Friday, January 16, 2009

Pushing and Pulling

I have had most success in approaching endurance training by pushing fitness up from below until I can no longer push it up anymore, before pulling it up the last bit from there. There are far more pronouns than my English teacher Mrs. Gerek would ever permit, so I'll be more clear.

I believe in first pushing threshold power and pace to higher levels by first beginning below threshold until gains at threshold cease. I have found that as an athlete approaches about 90% of VO2 max, threshold ceases to rise. I then raise the ceiling, or VO2 max in the given sport by pushing output at VO2 max up from just below VO2 max. It's what I typically witness while raising the ceiling that has convinced me to push whenever possible and only pull as the races close in. As VO2 max power or pace rises during a VO2 focused push, threshold ether stays put or, goes up slightly. If I start to pull up on VO2 by either focusing on AWC or simply by racing a lot & continuing to train hard mid-week, fitness soars after 4-6 weeks, reaches a crescendo, and if I then switch to a schedule in which the athlete essentially races, rests and opens before the next race, this can go on for a few to several weeks (3-6...depending primarily on 'base' fitness and years training, yata, yata), but then threshold drops and then so does VO2 max. Only by pulling too long or hard on an individual in an attempt to tweak 'em that last 1% have I realized the signs of pulling too hard.

Those familiar with endurance training will recognize the former situation as peaking. Those who have left their best legs out on the track or on the road training will recognize the latter.

Wednesday, January 7, 2009

Addition by Subtraction

There's an expression that goes 'you never know what you've got 'til it's gone'. The understanding being that you don't appreciate how good a situation is until it isn't 'is' anymore, but 'was'. Sometimes the opposite is true, though. A related corollary should read 'you never know how bad what you have is until you don't have it anymore'.

We've all had a friend in bad situation that continued to make bad decision after bad decision in hopes of correcting for a prior bad decision, instead of going back to square one and changing the original mistake. Usually, the friend is in a bad relationship and cannot bring himself to sever ties or perhaps, is in a bad work situation and lacks the self confidence to 'make a move'.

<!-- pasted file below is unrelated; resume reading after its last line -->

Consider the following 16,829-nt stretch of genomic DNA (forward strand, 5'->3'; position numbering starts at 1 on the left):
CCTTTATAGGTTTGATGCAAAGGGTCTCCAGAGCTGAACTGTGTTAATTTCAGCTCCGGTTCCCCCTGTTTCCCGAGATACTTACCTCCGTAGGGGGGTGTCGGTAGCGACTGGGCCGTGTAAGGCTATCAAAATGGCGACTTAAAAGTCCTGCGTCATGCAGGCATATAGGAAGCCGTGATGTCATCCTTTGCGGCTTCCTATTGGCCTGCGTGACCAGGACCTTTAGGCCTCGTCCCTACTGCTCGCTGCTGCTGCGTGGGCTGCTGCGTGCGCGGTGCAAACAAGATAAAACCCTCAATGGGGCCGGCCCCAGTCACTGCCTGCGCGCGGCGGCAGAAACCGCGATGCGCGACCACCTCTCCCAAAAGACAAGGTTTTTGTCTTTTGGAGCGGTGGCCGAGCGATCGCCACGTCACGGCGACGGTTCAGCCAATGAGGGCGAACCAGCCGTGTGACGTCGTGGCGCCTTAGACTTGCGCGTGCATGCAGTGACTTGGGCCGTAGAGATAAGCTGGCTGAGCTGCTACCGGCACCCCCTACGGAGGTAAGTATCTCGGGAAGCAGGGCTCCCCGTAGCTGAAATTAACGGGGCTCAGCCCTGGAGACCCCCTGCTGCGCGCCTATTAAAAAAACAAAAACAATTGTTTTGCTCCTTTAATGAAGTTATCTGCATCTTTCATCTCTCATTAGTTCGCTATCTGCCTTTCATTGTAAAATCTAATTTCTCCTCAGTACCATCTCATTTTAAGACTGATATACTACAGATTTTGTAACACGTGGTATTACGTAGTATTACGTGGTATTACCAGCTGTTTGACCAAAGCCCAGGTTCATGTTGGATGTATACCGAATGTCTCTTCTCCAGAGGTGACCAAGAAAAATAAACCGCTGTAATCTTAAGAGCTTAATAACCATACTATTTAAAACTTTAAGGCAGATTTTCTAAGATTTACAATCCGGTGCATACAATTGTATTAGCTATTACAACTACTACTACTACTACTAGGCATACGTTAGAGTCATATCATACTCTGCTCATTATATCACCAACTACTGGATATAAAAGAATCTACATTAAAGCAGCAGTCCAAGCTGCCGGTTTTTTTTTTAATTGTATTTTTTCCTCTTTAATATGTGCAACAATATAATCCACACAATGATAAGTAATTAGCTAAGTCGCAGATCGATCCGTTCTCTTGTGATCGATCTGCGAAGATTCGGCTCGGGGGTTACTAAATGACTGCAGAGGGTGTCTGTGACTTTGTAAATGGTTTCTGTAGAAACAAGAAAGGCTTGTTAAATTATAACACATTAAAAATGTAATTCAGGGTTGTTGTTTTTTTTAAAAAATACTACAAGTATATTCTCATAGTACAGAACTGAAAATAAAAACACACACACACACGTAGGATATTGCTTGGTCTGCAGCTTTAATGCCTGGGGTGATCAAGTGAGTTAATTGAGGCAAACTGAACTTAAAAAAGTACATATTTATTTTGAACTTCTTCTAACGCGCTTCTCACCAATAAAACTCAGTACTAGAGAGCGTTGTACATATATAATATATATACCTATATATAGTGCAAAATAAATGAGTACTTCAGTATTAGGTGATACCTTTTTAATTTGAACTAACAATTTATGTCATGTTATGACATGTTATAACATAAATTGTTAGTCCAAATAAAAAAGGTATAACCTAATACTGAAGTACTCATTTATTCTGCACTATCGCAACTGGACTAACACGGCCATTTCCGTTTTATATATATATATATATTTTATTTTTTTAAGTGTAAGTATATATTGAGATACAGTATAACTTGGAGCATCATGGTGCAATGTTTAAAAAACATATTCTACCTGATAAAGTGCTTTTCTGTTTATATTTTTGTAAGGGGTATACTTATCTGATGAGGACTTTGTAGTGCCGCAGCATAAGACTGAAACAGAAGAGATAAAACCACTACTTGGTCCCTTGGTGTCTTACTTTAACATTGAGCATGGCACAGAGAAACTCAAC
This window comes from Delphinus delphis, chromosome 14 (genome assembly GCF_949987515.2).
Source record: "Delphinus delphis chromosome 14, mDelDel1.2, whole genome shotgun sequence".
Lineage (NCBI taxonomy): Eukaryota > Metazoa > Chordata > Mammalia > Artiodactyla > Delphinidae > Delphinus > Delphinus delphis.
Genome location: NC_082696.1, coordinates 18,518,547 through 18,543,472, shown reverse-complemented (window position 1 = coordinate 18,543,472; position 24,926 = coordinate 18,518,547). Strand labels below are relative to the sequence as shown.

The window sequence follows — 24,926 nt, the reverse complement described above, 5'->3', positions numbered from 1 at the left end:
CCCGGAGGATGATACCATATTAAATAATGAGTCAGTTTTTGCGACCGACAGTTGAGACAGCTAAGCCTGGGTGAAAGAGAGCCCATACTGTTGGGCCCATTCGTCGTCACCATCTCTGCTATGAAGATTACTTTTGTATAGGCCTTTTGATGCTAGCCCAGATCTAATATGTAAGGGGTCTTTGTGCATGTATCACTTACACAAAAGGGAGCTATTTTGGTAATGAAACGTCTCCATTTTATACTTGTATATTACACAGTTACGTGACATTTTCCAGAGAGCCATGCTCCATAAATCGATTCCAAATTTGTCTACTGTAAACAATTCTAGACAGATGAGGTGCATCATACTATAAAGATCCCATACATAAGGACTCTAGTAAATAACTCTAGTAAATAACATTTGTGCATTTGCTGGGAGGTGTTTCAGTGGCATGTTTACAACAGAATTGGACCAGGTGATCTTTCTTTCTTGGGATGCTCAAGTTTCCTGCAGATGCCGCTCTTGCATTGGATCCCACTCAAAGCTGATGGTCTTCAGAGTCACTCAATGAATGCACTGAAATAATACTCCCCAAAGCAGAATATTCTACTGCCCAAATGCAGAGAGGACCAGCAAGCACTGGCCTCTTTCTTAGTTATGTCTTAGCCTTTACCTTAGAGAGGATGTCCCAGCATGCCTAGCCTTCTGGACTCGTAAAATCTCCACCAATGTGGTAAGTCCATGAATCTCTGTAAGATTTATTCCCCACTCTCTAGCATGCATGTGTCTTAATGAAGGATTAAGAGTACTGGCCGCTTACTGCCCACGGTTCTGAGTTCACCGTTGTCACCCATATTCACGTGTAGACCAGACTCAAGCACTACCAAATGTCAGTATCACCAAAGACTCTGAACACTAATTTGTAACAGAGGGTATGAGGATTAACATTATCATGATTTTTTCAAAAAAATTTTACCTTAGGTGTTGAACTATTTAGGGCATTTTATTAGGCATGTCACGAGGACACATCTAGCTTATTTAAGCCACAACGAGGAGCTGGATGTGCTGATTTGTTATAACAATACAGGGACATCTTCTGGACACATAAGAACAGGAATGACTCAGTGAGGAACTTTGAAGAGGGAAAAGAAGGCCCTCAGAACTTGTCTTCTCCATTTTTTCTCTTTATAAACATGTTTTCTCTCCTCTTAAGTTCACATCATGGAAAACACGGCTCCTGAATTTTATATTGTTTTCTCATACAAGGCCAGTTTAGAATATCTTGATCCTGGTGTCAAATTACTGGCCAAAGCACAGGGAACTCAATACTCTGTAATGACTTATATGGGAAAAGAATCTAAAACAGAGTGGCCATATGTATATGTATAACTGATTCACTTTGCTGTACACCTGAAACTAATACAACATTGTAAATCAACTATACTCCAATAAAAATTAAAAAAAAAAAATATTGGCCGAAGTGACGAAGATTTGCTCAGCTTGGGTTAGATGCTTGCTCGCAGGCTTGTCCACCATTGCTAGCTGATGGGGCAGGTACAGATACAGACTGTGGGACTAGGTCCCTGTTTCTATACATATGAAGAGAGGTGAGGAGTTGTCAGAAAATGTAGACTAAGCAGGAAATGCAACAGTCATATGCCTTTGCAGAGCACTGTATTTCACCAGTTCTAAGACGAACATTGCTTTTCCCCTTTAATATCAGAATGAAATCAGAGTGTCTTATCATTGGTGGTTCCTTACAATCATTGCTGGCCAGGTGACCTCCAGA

Often, the unsuspecting friend does not realize their situation exists and if they do, are paralyzed when faced with the thought of changing it.

On a lesser level, I see it in athletes' training programs and/or race execution. One such example is when I hear a cyclist talking about why he missed the race winning break after attacking futilely for the first three quarters of the race. For triathletes, the most common error when looking back at a poor race performance, where their run was far below the level of their current run ability, is to redouble their efforts in run training...more 'speedwork', more miles.

The cyclist above changes his training thinking that he's missing the late move because he just can't go hard enough for 10' that it takes to establish the break, so trains far above threshold intensity too long and too often, leading to stagnation and fatigue and even more poor race performances. The triathlete ignores the importance of her swim and/or bike training to focus on the run which let her down and then expects to swim X minutes and bike at Y watts, so is ready to quit the sport when she still can't run well after thrashing herself trying to do the unrealistic during the time before T2.

The cyclist needs to subtract time spent launching ill fated solo attacks early in the race when everyone feels good and ready to an old teacher told me 'you can only truly attack twice in a race...and when you do, you must create 30 seconds separation almost immediately'.

For the triathlete, she needs to eliminate the idea that her run is the problem. She needs to assess where her fitness lies in all three sports and then consider what she is expecting to do in the race in each as it relates to that fitness. Certainly, she cannot expect to hold 80% of threshold for 112 miles and stand any chance of running a marathon within 20' of her stand alone time.

In an effort to practice what I preach, I've done a personal inventory, considering work situations that needed to be eliminated and training and racing mistakes that when subtracted will lead to an addition in the quality of my time.